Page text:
1. Be Positive and Present: Affirmations should be stated in the present tense and be positive. For example, say, “I am confident and capable,” rather than, “I will be confident and capable.”
  2. Make Them Specific: Address the specific areas of self-esteem that you want to improve. If you struggle with self-worth, use affirmations like, “I am worthy of love and respect.”
  3. Use the First Person: Phrase affirmations in the first person to personalize them. Say, “I am” or “I have” instead of “You are” or “You have.”
  4. Keep Them Realistic: While affirmations are meant to be positive, they should also be grounded in reality. Avoid affirmations that are too far from your current beliefs, as they may feel disingenuous.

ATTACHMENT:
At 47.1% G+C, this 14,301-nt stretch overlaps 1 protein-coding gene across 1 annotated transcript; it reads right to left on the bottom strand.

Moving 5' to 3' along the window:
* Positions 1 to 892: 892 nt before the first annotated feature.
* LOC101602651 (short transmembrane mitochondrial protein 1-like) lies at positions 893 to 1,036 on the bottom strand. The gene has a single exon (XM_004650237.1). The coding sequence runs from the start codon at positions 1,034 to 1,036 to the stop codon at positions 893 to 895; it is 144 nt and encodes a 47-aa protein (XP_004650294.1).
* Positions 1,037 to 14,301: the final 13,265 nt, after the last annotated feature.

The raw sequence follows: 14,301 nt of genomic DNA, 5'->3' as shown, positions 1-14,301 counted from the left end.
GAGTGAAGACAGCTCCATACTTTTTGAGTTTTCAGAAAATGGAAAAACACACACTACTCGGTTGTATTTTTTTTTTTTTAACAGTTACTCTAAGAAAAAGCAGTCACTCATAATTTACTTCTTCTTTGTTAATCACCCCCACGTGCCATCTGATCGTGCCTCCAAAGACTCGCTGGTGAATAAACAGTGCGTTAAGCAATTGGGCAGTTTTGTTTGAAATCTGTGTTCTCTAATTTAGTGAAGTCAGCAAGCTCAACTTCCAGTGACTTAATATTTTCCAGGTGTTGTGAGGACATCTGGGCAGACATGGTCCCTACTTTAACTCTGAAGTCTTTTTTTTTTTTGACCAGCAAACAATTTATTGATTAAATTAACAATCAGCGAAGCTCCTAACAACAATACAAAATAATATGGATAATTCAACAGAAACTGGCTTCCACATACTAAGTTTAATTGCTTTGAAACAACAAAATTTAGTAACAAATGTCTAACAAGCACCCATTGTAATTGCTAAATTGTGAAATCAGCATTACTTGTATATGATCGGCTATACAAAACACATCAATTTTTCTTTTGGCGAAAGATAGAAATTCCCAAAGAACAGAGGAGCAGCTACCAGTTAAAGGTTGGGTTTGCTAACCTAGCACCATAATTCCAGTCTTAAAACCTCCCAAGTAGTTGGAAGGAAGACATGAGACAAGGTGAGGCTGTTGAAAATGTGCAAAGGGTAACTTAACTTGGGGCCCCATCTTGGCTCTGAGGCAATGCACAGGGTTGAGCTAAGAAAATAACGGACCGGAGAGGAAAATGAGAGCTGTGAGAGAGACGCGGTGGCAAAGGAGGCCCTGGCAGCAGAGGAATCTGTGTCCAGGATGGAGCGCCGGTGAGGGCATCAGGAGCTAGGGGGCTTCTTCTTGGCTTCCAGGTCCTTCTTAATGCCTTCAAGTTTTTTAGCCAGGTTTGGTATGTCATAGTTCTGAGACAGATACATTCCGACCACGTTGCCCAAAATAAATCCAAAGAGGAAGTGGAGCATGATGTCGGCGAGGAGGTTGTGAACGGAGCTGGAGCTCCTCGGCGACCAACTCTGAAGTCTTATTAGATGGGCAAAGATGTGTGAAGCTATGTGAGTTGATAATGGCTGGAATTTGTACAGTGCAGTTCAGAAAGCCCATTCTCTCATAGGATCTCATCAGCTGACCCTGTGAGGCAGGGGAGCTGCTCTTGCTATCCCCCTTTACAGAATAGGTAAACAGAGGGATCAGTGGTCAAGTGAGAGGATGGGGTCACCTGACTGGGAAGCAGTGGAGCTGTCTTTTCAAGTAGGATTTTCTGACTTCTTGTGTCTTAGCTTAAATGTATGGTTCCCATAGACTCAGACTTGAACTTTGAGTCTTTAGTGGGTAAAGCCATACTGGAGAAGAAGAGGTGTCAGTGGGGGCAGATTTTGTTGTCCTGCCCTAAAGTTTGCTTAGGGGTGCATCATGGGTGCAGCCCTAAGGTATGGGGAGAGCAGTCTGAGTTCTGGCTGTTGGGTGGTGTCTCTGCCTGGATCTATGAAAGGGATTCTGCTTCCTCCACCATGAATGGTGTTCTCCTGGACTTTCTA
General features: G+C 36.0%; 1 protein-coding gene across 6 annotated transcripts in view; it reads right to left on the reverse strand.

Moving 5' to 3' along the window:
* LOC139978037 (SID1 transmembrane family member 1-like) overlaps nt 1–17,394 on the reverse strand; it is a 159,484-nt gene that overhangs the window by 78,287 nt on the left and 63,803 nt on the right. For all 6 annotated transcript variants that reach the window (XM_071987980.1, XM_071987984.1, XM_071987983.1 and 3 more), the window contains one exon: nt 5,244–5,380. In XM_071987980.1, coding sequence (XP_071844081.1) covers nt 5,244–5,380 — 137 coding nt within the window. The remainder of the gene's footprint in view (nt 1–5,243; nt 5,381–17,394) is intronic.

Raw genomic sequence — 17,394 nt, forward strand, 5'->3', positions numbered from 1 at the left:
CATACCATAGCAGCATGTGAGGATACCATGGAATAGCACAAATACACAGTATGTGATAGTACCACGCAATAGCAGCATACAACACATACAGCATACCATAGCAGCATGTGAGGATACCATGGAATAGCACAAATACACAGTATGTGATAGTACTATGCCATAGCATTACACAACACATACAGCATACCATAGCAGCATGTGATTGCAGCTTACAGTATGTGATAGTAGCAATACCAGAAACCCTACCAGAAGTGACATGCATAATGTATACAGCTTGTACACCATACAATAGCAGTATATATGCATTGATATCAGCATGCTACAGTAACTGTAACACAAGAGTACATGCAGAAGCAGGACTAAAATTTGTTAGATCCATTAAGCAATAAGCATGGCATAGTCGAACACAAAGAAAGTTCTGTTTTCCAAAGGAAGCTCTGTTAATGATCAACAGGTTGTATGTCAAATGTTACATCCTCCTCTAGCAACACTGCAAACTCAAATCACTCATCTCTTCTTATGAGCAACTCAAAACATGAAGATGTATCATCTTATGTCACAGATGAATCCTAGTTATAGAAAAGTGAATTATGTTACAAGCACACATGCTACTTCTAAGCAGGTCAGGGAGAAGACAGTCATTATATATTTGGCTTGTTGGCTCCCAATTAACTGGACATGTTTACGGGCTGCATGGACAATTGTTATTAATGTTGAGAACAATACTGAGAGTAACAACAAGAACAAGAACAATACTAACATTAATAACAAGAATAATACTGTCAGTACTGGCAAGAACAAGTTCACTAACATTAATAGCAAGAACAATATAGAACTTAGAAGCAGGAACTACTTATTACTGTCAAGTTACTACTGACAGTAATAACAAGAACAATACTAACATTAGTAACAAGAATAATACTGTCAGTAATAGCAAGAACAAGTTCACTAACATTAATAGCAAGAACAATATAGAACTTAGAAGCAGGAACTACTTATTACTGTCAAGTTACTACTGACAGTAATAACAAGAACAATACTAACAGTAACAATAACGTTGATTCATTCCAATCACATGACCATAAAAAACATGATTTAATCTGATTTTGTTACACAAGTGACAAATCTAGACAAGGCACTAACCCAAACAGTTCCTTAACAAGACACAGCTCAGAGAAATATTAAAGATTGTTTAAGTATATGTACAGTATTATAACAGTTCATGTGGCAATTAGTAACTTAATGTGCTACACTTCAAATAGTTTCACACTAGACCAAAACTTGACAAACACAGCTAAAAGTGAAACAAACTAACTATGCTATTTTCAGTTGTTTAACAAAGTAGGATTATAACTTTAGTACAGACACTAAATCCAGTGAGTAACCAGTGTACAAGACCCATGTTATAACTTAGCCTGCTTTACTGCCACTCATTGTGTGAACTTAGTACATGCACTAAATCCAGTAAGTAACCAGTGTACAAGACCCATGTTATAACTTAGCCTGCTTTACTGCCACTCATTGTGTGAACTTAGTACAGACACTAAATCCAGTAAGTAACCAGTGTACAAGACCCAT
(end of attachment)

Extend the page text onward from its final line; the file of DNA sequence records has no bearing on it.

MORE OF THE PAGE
5. Repeat Regularly: Consistency is key. Repeating affirmations daily, preferably in the morning and evening, can reinforce the positive beliefs you’re trying to instill.

Incorporating Affirmations into Your Daily Routine

Now that you know how to create effective affirmations, it’s crucial to incorporate them into your daily routine. Here are some strategies for doing so:

  1. Morning Ritual: Start your day with a set of affirmations that boost your self-esteem. This can set a positive tone for the day ahead.
  2. Visual Aids: Write down your affirmations on sticky notes or create a vision board with images and phrases that represent your goals and positive self-beliefs.
  3. Mobile Apps: There are several mobile apps designed to help you practice affirmations daily. These apps can send reminders and track your progress.
  4. Journaling: Incorporate affirmations into your journaling practice. Reflect on your affirmations and your progress regularly.

The Transformational Impact of Affirmations